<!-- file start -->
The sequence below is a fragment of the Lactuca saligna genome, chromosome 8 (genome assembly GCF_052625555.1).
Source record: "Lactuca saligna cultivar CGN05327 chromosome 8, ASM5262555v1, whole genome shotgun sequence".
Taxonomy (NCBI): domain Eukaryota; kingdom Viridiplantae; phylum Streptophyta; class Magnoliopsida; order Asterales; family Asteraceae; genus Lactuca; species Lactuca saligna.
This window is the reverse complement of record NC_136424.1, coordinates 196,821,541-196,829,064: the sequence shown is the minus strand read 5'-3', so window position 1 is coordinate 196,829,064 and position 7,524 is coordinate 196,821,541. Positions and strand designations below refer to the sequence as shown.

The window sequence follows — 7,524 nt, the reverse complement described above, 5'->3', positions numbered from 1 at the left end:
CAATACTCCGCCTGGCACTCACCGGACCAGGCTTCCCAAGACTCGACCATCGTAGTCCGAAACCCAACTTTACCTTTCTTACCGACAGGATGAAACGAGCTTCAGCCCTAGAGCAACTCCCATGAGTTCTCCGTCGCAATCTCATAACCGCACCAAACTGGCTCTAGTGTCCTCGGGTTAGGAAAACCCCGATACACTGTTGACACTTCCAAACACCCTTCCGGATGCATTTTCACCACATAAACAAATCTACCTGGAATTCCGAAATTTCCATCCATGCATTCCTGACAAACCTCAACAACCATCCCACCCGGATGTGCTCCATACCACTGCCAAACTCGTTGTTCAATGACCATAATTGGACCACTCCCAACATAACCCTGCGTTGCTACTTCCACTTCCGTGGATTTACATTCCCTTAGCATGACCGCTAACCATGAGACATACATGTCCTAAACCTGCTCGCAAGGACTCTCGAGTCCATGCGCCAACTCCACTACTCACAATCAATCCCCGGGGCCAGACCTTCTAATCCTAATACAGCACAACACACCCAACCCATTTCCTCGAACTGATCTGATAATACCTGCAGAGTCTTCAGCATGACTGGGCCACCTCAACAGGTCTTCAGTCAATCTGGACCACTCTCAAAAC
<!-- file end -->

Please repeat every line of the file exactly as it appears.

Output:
The sequence below is a fragment of the Lactuca saligna genome, chromosome 8 (genome assembly GCF_052625555.1).
Source record: "Lactuca saligna cultivar CGN05327 chromosome 8, ASM5262555v1, whole genome shotgun sequence".
Taxonomy (NCBI): domain Eukaryota; kingdom Viridiplantae; phylum Streptophyta; class Magnoliopsida; order Asterales; family Asteraceae; genus Lactuca; species Lactuca saligna.
This window is the reverse complement of record NC_136424.1, coordinates 196,821,541-196,829,064: the sequence shown is the minus strand read 5'-3', so window position 1 is coordinate 196,829,064 and position 7,524 is coordinate 196,821,541. Positions and strand designations below refer to the sequence as shown.

The window sequence follows — 7,524 nt, the reverse complement described above, 5'->3', positions numbered from 1 at the left end:
CAATACTCCGCCTGGCACTCACCGGACCAGGCTTCCCAAGACTCGACCATCGTAGTCCGAAACCCAACTTTACCTTTCTTACCGACAGGATGAAACGAGCTTCAGCCCTAGAGCAACTCCCATGAGTTCTCCGTCGCAATCTCATAACCGCACCAAACTGGCTCTAGTGTCCTCGGGTTAGGAAAACCCCGATACACTGTTGACACTTCCAAACACCCTTCCGGATGCATTTTCACCACATAAACAAATCTACCTGGAATTCCGAAATTTCCATCCATGCATTCCTGACAAACCTCAACAACCATCCCACCCGGATGTGCTCCATACCACTGCCAAACTCGTTGTTCAATGACCATAATTGGACCACTCCCAACATAACCCTGCGTTGCTACTTCCACTTCCGTGGATTTACATTCCCTTAGCATGACCGCTAACCATGAGACATACATGTCCTAAACCTGCTCGCAAGGACTCTCGAGTCCATGCGCCAACTCCACTACTCACAATCAATCCCCGGGGCCAGACCTTCTAATCCTAATACAGCACAACACACCCAACCCATTTCCTCGAACTGATCTGATAATACCTGCAGAGTCTTCAGCATGACTGGGCCACCTCAACAGGTCTTCAGTCAATCTGGACCACTCTCAAAAC